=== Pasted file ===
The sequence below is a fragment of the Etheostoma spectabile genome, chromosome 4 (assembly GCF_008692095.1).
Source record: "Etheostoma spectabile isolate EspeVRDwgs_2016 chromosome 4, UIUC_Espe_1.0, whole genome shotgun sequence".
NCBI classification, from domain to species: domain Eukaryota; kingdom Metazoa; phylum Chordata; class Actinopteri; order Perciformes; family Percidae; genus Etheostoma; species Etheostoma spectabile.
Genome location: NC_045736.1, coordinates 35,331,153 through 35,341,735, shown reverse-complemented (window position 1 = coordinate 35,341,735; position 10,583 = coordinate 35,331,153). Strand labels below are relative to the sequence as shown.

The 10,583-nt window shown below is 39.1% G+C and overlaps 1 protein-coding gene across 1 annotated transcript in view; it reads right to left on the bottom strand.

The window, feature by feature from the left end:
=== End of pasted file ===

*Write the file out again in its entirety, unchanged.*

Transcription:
The sequence below is a fragment of the Etheostoma spectabile genome, chromosome 4 (assembly GCF_008692095.1).
Source record: "Etheostoma spectabile isolate EspeVRDwgs_2016 chromosome 4, UIUC_Espe_1.0, whole genome shotgun sequence".
NCBI classification, from domain to species: domain Eukaryota; kingdom Metazoa; phylum Chordata; class Actinopteri; order Perciformes; family Percidae; genus Etheostoma; species Etheostoma spectabile.
Genome location: NC_045736.1, coordinates 35,331,153 through 35,341,735, shown reverse-complemented (window position 1 = coordinate 35,341,735; position 10,583 = coordinate 35,331,153). Strand labels below are relative to the sequence as shown.

The 10,583-nt window shown below is 39.1% G+C and overlaps 1 protein-coding gene across 1 annotated transcript in view; it reads right to left on the bottom strand.

The window, feature by feature from the left end: